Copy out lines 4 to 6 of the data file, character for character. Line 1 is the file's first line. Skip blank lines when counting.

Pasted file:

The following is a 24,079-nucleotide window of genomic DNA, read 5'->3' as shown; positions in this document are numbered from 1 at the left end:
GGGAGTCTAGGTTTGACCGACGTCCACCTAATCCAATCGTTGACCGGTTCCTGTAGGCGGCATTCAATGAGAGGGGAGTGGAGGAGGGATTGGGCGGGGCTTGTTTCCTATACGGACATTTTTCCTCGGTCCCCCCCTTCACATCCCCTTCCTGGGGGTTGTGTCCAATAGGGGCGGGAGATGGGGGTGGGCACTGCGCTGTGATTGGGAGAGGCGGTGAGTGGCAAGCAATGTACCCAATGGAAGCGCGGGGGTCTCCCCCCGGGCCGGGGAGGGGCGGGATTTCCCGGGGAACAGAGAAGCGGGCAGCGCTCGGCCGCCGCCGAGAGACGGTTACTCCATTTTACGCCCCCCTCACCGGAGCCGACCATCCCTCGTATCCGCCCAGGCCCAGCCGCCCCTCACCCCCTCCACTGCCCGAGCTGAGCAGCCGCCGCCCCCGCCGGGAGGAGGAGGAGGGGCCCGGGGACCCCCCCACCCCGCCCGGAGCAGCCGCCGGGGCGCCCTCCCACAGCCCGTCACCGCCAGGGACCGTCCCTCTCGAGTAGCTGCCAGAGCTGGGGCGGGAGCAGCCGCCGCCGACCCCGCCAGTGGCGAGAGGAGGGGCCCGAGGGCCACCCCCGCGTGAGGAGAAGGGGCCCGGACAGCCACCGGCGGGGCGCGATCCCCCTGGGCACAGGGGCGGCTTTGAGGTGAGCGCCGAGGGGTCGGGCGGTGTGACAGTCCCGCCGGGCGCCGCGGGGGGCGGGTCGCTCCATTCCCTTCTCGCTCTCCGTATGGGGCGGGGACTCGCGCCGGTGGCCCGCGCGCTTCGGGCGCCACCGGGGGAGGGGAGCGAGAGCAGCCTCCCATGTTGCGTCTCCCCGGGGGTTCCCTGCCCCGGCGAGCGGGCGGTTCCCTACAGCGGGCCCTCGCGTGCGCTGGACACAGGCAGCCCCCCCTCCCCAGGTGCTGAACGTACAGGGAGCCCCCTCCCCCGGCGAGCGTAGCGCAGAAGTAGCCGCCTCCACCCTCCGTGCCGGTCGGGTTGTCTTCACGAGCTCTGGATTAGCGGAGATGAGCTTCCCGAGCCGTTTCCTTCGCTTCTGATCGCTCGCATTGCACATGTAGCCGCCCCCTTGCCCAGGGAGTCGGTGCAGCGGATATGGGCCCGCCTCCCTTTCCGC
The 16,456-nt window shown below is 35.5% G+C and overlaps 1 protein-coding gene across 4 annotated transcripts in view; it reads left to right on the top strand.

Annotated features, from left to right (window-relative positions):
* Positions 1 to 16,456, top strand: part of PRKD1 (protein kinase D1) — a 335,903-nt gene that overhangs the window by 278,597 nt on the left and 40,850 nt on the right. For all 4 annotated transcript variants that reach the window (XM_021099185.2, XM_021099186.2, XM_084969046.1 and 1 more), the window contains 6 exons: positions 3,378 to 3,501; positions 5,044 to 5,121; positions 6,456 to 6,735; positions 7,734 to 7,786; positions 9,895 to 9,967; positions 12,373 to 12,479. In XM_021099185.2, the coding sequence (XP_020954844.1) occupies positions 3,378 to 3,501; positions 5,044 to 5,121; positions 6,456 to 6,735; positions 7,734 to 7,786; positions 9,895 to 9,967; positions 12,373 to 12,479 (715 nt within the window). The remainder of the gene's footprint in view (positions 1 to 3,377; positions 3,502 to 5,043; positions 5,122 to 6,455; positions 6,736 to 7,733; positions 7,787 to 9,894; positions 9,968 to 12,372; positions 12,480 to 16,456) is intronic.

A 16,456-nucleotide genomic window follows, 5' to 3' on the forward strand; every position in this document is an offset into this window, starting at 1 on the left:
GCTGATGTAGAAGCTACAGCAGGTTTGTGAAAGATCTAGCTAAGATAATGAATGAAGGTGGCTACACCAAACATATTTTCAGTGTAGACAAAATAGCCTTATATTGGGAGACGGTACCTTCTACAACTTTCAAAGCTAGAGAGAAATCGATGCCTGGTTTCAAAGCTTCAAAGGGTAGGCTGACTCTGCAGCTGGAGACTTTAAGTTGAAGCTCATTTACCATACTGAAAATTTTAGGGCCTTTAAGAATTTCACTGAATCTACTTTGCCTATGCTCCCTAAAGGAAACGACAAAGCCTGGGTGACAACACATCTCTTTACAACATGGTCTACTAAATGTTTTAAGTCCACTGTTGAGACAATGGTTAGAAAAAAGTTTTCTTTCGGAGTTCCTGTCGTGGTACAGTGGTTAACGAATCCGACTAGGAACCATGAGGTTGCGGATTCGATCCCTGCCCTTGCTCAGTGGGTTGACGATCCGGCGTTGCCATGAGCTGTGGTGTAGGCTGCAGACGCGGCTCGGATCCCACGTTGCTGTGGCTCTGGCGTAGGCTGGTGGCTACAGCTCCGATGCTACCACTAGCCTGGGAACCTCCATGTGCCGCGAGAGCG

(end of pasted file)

Annotated features, from left to right (window-relative positions):
* Positions 1 to 16,456, top strand: part of PRKD1 (protein kinase D1) — a 335,903-nt gene that overhangs the window by 278,597 nt on the left and 40,850 nt on the right. For all 4 annotated transcript variants that reach the window (XM_021099185.2, XM_021099186.2, XM_084969046.1 and 1 more), the window contains 6 exons: positions 3,378 to 3,501; positions 5,044 to 5,121; positions 6,456 to 6,735; positions 7,734 to 7,786; positions 9,895 to 9,967; positions 12,373 to 12,479. In XM_021099185.2, the coding sequence (XP_020954844.1) occupies positions 3,378 to 3,501; positions 5,044 to 5,121; positions 6,456 to 6,735; positions 7,734 to 7,786; positions 9,895 to 9,967; positions 12,373 to 12,479 (715 nt within the window). The remainder of the gene's footprint in view (positions 1 to 3,377; positions 3,502 to 5,043; positions 5,122 to 6,455; positions 6,736 to 7,733; positions 7,787 to 9,894; positions 9,968 to 12,372; positions 12,480 to 16,456) is intronic.

A 16,456-nucleotide genomic window follows, 5' to 3' on the forward strand; every position in this document is an offset into this window, starting at 1 on the left: